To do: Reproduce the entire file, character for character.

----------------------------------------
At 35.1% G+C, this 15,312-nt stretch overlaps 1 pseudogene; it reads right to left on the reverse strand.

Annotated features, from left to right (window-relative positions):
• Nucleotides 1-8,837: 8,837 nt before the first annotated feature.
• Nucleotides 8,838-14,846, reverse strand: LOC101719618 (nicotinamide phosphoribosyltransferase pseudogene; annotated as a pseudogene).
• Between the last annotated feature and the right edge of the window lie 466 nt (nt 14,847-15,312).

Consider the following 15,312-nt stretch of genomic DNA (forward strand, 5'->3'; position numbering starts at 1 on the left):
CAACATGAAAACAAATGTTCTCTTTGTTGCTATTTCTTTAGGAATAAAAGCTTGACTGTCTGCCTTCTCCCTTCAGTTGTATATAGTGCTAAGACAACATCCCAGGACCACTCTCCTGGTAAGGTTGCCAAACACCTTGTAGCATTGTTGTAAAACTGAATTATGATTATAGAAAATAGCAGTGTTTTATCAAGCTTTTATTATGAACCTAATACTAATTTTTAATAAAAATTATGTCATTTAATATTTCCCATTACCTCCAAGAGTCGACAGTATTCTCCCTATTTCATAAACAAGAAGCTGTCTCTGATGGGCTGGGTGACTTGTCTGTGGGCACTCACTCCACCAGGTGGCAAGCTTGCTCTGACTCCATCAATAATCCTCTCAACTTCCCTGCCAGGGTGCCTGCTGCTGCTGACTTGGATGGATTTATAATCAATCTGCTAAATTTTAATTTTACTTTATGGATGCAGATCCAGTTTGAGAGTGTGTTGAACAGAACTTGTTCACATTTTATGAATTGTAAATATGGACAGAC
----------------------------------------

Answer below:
At 35.1% G+C, this 15,312-nt stretch overlaps 1 pseudogene; it reads right to left on the reverse strand.

Annotated features, from left to right (window-relative positions):
• Nucleotides 1-8,837: 8,837 nt before the first annotated feature.
• Nucleotides 8,838-14,846, reverse strand: LOC101719618 (nicotinamide phosphoribosyltransferase pseudogene; annotated as a pseudogene).
• Between the last annotated feature and the right edge of the window lie 466 nt (nt 14,847-15,312).

Consider the following 15,312-nt stretch of genomic DNA (forward strand, 5'->3'; position numbering starts at 1 on the left):
CAACATGAAAACAAATGTTCTCTTTGTTGCTATTTCTTTAGGAATAAAAGCTTGACTGTCTGCCTTCTCCCTTCAGTTGTATATAGTGCTAAGACAACATCCCAGGACCACTCTCCTGGTAAGGTTGCCAAACACCTTGTAGCATTGTTGTAAAACTGAATTATGATTATAGAAAATAGCAGTGTTTTATCAAGCTTTTATTATGAACCTAATACTAATTTTTAATAAAAATTATGTCATTTAATATTTCCCATTACCTCCAAGAGTCGACAGTATTCTCCCTATTTCATAAACAAGAAGCTGTCTCTGATGGGCTGGGTGACTTGTCTGTGGGCACTCACTCCACCAGGTGGCAAGCTTGCTCTGACTCCATCAATAATCCTCTCAACTTCCCTGCCAGGGTGCCTGCTGCTGCTGACTTGGATGGATTTATAATCAATCTGCTAAATTTTAATTTTACTTTATGGATGCAGATCCAGTTTGAGAGTGTGTTGAACAGAACTTGTTCACATTTTATGAATTGTAAATATGGACAGAC